Prolonged conflict and instability have impacted on the mental and psychological well-being of the Somali people. It is estimated that one in three Somalis has been affected by some kind of mental illness, a prevalence which is higher than in other low-income and war-torn countries.
According to the Word Health Organization, as of 2017 there were only five mental health centers in the whole of Somalia, with just three psychiatrists working at those facilities. Mental health has been an underfunded and neglected sector in Somalia with lack of funds due to poor allocation of resources by the donor community as well as by the public health local authorities. The entire burden of the mentally ill is left to the family and thus to the local communities, causing a cost to the whole society in terms of development and resources.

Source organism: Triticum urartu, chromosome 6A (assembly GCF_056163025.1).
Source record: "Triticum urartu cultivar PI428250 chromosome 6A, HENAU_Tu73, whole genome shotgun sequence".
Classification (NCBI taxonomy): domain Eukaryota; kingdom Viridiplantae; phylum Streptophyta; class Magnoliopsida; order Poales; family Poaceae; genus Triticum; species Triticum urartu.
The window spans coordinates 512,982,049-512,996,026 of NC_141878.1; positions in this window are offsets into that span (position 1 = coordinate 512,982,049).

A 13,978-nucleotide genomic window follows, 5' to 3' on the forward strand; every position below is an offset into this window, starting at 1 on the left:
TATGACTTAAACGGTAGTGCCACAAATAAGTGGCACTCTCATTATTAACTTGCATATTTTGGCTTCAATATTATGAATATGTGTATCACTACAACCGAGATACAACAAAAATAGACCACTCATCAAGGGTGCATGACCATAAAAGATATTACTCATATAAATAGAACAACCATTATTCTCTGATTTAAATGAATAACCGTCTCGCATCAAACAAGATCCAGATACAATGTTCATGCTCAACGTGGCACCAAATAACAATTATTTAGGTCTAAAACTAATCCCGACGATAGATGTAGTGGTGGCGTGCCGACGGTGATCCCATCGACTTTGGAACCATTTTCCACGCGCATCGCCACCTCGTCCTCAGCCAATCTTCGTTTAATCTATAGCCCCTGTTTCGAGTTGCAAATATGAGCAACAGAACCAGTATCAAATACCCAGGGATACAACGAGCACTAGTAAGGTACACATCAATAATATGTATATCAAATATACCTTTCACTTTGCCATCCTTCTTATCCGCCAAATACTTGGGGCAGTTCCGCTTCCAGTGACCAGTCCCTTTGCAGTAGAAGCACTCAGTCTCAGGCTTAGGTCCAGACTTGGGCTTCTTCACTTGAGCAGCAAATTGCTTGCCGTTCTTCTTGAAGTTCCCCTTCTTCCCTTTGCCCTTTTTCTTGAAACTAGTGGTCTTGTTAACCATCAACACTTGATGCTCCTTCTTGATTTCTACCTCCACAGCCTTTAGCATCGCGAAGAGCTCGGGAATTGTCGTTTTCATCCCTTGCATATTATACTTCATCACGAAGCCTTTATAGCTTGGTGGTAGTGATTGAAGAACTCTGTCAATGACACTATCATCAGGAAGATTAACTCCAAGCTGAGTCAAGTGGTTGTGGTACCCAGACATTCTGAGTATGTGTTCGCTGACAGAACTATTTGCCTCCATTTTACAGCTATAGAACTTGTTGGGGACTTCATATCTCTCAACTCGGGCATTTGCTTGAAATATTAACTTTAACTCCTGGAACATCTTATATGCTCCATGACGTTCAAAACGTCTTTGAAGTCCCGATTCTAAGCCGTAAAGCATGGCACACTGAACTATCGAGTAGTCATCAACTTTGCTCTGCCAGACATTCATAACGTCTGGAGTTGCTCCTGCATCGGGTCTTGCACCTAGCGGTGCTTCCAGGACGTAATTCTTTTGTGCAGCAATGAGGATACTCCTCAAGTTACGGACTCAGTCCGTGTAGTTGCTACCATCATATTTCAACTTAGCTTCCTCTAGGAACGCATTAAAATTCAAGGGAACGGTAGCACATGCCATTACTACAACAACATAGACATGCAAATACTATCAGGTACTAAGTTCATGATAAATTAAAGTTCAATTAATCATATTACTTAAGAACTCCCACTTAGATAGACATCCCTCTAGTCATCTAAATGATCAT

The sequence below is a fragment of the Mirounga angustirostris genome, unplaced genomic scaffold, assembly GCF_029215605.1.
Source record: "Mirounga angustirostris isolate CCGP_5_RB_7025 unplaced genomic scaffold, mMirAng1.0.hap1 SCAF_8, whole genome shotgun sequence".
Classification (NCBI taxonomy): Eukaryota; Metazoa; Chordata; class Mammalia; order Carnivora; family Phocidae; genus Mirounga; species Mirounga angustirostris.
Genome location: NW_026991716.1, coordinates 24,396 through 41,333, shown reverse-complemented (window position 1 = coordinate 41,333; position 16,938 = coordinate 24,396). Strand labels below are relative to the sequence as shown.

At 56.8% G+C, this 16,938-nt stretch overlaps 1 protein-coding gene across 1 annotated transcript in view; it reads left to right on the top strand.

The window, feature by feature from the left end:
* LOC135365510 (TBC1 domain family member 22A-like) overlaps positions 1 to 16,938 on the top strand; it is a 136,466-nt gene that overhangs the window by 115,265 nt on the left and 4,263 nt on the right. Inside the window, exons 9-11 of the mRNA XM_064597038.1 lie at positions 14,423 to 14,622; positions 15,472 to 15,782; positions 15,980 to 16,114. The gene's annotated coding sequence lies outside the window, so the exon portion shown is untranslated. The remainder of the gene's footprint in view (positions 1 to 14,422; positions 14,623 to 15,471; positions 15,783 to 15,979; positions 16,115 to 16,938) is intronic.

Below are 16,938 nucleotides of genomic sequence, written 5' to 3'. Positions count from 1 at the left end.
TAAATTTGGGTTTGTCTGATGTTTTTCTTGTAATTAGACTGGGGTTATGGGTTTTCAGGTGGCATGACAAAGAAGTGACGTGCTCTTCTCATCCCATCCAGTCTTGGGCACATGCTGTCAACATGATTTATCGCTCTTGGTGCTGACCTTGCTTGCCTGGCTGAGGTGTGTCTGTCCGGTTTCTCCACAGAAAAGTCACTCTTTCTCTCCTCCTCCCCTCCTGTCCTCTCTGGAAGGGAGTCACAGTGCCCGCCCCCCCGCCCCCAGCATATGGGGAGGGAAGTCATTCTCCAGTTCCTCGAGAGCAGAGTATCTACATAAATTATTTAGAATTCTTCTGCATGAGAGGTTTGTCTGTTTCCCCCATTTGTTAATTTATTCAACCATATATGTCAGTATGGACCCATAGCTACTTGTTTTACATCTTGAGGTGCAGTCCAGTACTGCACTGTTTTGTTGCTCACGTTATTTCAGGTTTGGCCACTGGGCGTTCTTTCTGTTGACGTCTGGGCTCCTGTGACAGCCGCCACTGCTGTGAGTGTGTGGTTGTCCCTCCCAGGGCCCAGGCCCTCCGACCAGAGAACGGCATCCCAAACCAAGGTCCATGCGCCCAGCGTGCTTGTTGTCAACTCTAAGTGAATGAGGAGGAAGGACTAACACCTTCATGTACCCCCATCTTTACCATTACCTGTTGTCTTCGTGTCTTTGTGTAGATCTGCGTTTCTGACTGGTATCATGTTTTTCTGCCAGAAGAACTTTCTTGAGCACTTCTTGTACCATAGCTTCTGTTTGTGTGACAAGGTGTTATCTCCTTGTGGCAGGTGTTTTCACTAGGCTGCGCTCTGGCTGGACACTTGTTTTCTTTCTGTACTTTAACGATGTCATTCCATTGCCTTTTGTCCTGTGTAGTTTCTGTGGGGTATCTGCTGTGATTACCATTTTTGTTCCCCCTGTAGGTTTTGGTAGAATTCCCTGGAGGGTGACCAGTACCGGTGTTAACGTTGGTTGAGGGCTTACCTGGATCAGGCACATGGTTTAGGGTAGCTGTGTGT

Cultural Stigma Related to Mental Illnesses
Many Somalis with mental illness are socially isolated. The pain of this isolation is felt intensely because Somali culture is traditionally communal and family oriented. While a person with mental illness may be ostracized from the community, their fear of stigma may be even more powerful. Whether the ostracism is created by the community or self-imposed due to anticipated negative responses, the social isolation creates a profound worsening of the mental illness. This social isolation can be very disorienting and can make the process of healing very difficult. In fact, even without prior mental health problems, isolation from the community alone can contribute to the development of depression. The situation of the mentally ill people is worsened by the fact that Somalis believe that once a person becomes mentally ill, he/she will never recover. A Somali proverb says that a mentally challenged person can only improve but never recover (nin waashay wuu ladnaaday mooyee wuu bogsaday maleh).
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